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Tag: Virginity tests

On fascism and fascists

Published in Ahram Online on July 21, 2013 In focusing on the Muslim Brotherhood’s fascist tendencies do we not risk losing sight of the largest elephant in the room — the perils of army intervention in the name of protecting liberty? In March, I wrote an article here in response to an article written by Wael Abbas, author of the blog Misr Digital, in which he had warned of the threat of a spread of armed militias belonging to different groups, from the Brotherhood to the Ultras to thugs, expressing apprehension at what he viewed was the rise of militarism…

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Samira’s honor, the army’s shame

Published in Egypt Independent on March 23, 2012 On 11 March, a military court acquitted a former military doctor accused of conducting the infamous “virginity tests” on a number of women who had been detained by the military in March of last year. The case was brought by a 25-year old woman, Samira Ibrahim, who was among those on whom these degrading and humiliating tests had been conducted. Immediately after hearing the verdict, Ibrahim collapsed in tears, considering it a travesty of justice. Soon thereafter, however, she decided to take her case to the African Commission on Human and Peoples’…

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The army and the people are not one hand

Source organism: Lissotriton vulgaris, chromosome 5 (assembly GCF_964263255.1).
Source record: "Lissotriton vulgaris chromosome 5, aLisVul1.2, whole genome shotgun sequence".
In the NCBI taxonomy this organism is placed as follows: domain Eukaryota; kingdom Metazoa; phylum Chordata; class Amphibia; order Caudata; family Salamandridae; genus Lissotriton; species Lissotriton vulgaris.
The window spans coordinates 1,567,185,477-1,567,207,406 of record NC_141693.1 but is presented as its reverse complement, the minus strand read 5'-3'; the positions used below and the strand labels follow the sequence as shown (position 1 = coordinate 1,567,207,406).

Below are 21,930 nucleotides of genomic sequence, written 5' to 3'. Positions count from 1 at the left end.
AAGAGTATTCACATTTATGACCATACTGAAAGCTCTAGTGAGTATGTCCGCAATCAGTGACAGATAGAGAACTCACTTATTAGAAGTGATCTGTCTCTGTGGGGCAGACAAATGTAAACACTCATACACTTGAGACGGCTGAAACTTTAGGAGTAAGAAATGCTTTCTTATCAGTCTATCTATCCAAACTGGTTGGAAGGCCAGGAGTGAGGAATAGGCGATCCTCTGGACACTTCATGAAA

Published in Egypt Independent on January 25, 2012 Of the many slogans chanted by millions of protesters during the 25 January uprising, “The army. The people. One hand.” was the only one I couldn’t bring myself to say. This partly stems from my academic study of the history of this military and finding out how much Egyptians suffered when they were dragged to serve in Mehmed Ali’s army. But one does not need a PhD to find out that the army — any army — is a conservative institution by nature, and that a revolution — any revolution — poses…

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Women, revolution, and army

Published in Egypt Independent on January 9, 2012 The human body has been front and center of this revolution since the early days of its outbreak last January.  Even though the  leading slogan of the revolution,  Bread, Freedom and Human Dignity is abstract and does not make explicit reference to the human body, it is the 30 dark years of torture, hunger and ill-health inflicted on the bodies of Egyptian men and women under Mubarak’s rule that give this slogan meaning and resonance. In the last weeks of 2011, women’s bodies have emerged as a nexus for many of the principles…

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